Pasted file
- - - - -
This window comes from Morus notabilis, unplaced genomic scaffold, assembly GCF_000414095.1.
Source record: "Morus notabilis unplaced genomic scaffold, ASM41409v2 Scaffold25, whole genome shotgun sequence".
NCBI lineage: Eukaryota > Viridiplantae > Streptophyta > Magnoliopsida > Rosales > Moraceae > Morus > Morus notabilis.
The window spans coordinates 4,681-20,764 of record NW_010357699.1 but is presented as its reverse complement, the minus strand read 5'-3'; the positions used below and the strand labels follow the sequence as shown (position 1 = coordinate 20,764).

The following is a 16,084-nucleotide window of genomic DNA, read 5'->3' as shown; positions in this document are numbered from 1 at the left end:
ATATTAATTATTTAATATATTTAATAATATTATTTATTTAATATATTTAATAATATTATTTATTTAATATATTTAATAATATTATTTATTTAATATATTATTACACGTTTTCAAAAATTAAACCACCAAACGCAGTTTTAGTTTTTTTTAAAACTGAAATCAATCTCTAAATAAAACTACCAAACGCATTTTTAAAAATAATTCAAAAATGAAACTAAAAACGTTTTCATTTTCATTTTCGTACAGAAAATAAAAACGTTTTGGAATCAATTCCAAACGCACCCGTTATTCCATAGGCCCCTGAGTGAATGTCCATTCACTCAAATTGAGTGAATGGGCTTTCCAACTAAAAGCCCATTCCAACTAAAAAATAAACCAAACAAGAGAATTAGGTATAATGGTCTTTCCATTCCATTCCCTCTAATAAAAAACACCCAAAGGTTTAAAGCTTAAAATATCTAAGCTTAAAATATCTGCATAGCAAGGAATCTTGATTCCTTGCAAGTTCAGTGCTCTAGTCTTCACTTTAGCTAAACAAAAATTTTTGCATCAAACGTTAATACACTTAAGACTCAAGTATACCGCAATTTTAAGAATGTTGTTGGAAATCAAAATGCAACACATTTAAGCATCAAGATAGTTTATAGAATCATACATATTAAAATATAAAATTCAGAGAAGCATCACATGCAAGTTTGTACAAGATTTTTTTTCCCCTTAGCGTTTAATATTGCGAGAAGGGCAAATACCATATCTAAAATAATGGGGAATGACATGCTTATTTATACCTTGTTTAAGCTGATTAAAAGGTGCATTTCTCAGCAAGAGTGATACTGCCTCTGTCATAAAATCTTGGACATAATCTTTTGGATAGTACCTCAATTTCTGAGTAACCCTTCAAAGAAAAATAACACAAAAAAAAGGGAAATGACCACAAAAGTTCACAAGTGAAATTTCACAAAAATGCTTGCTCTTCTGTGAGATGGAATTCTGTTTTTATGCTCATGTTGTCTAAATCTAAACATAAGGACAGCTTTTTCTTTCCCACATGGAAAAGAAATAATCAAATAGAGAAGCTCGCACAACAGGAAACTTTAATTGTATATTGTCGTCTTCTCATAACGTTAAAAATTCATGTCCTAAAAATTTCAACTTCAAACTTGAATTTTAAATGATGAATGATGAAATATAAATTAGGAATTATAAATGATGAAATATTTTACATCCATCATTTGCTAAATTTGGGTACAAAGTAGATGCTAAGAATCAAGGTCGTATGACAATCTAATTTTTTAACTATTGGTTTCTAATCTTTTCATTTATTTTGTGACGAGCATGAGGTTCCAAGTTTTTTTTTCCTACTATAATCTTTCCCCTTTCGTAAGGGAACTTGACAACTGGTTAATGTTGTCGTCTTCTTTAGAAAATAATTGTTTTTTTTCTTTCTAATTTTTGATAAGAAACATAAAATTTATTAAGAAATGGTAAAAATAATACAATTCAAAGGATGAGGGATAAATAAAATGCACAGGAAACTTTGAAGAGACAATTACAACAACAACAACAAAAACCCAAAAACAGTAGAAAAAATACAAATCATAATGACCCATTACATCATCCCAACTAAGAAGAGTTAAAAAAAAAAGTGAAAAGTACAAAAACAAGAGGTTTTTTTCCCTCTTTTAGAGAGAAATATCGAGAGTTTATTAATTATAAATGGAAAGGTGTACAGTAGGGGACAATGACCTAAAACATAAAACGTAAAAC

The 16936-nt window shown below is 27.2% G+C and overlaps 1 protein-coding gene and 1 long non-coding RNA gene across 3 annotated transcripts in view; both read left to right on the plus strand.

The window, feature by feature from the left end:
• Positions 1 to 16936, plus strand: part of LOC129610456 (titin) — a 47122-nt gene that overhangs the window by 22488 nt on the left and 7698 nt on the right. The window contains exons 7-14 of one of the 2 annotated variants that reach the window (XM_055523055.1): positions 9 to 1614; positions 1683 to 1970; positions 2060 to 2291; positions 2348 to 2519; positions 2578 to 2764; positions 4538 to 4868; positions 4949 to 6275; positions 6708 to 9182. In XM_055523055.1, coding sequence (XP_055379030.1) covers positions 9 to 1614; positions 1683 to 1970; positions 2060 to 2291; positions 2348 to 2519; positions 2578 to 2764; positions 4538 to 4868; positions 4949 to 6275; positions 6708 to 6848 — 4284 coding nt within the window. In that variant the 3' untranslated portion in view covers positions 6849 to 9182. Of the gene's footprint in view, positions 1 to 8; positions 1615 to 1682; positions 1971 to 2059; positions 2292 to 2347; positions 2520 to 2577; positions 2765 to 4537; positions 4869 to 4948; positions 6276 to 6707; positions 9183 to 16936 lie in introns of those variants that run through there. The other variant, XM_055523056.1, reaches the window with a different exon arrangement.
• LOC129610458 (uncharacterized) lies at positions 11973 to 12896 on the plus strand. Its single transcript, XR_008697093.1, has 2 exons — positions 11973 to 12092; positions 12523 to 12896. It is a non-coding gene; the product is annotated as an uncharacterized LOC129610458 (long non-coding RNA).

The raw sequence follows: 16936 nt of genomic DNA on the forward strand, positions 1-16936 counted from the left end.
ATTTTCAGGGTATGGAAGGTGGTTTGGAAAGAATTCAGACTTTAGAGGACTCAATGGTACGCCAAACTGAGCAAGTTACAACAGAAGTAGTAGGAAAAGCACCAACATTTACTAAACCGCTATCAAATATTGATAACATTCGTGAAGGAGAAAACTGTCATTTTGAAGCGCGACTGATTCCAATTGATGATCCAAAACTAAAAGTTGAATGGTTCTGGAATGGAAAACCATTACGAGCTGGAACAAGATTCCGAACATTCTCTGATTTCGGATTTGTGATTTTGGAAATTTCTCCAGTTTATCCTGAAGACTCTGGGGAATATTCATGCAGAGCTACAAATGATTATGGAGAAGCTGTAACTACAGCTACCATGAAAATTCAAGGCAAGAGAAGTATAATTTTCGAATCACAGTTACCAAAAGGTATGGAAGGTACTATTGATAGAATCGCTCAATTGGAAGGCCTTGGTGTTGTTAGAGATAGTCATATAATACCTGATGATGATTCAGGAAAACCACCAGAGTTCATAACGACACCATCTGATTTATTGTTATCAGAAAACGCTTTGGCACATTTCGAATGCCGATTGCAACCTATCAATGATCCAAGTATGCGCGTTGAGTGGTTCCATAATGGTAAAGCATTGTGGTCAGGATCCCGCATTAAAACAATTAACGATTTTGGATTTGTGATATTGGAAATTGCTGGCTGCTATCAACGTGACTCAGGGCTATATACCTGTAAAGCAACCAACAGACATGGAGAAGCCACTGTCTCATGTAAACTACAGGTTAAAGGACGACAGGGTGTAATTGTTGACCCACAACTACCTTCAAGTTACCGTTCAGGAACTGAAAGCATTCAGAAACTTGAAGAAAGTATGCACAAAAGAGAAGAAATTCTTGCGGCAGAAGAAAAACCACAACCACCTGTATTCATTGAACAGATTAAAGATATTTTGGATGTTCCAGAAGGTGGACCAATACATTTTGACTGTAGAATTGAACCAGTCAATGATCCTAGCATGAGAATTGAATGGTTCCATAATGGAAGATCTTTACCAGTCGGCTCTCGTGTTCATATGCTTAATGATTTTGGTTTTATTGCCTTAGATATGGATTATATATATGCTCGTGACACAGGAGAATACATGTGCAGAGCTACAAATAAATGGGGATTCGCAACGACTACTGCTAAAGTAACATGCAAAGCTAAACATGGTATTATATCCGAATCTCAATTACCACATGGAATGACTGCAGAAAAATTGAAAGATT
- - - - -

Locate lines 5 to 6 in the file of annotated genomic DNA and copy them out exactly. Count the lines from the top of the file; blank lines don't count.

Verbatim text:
The following is a 16,084-nucleotide window of genomic DNA, read 5'->3' as shown; positions in this document are numbered from 1 at the left end:
ATATTAATTATTTAATATATTTAATAATATTATTTATTTAATATATTTAATAATATTATTTATTTAATATATTTAATAATATTATTTATTTAATATATTATTACACGTTTTCAAAAATTAAACCACCAAACGCAGTTTTAGTTTTTTTTAAAACTGAAATCAATCTCTAAATAAAACTACCAAACGCATTTTTAAAAATAATTCAAAAATGAAACTAAAAACGTTTTCATTTTCATTTTCGTACAGAAAATAAAAACGTTTTGGAATCAATTCCAAACGCACCCGTTATTCCATAGGCCCCTGAGTGAATGTCCATTCACTCAAATTGAGTGAATGGGCTTTCCAACTAAAAGCCCATTCCAACTAAAAAATAAACCAAACAAGAGAATTAGGTATAATGGTCTTTCCATTCCATTCCCTCTAATAAAAAACACCCAAAGGTTTAAAGCTTAAAATATCTAAGCTTAAAATATCTGCATAGCAAGGAATCTTGATTCCTTGCAAGTTCAGTGCTCTAGTCTTCACTTTAGCTAAACAAAAATTTTTGCATCAAACGTTAATACACTTAAGACTCAAGTATACCGCAATTTTAAGAATGTTGTTGGAAATCAAAATGCAACACATTTAAGCATCAAGATAGTTTATAGAATCATACATATTAAAATATAAAATTCAGAGAAGCATCACATGCAAGTTTGTACAAGATTTTTTTTCCCCTTAGCGTTTAATATTGCGAGAAGGGCAAATACCATATCTAAAATAATGGGGAATGACATGCTTATTTATACCTTGTTTAAGCTGATTAAAAGGTGCATTTCTCAGCAAGAGTGATACTGCCTCTGTCATAAAATCTTGGACATAATCTTTTGGATAGTACCTCAATTTCTGAGTAACCCTTCAAAGAAAAATAACACAAAAAAAAGGGAAATGACCACAAAAGTTCACAAGTGAAATTTCACAAAAATGCTTGCTCTTCTGTGAGATGGAATTCTGTTTTTATGCTCATGTTGTCTAAATCTAAACATAAGGACAGCTTTTTCTTTCCCACATGGAAAAGAAATAATCAAATAGAGAAGCTCGCACAACAGGAAACTTTAATTGTATATTGTCGTCTTCTCATAACGTTAAAAATTCATGTCCTAAAAATTTCAACTTCAAACTTGAATTTTAAATGATGAATGATGAAATATAAATTAGGAATTATAAATGATGAAATATTTTACATCCATCATTTGCTAAATTTGGGTACAAAGTAGATGCTAAGAATCAAGGTCGTATGACAATCTAATTTTTTAACTATTGGTTTCTAATCTTTTCATTTATTTTGTGACGAGCATGAGGTTCCAAGTTTTTTTTTCCTACTATAATCTTTCCCCTTTCGTAAGGGAACTTGACAACTGGTTAATGTTGTCGTCTTCTTTAGAAAATAATTGTTTTTTTTCTTTCTAATTTTTGATAAGAAACATAAAATTTATTAAGAAATGGTAAAAATAATACAATTCAAAGGATGAGGGATAAATAAAATGCACAGGAAACTTTGAAGAGACAATTACAACAACAACAACAAAAACCCAAAAACAGTAGAAAAAATACAAATCATAATGACCCATTACATCATCCCAACTAAGAAGAGTTAAAAAAAAAAGTGAAAAGTACAAAAACAAGAGGTTTTTTTCCCTCTTTTAGAGAGAAATATCGAGAGTTTATTAATTATAAATGGAAAGGTGTACAGTAGGGGACAATGACCTAAAACATAAAACGTAAAAC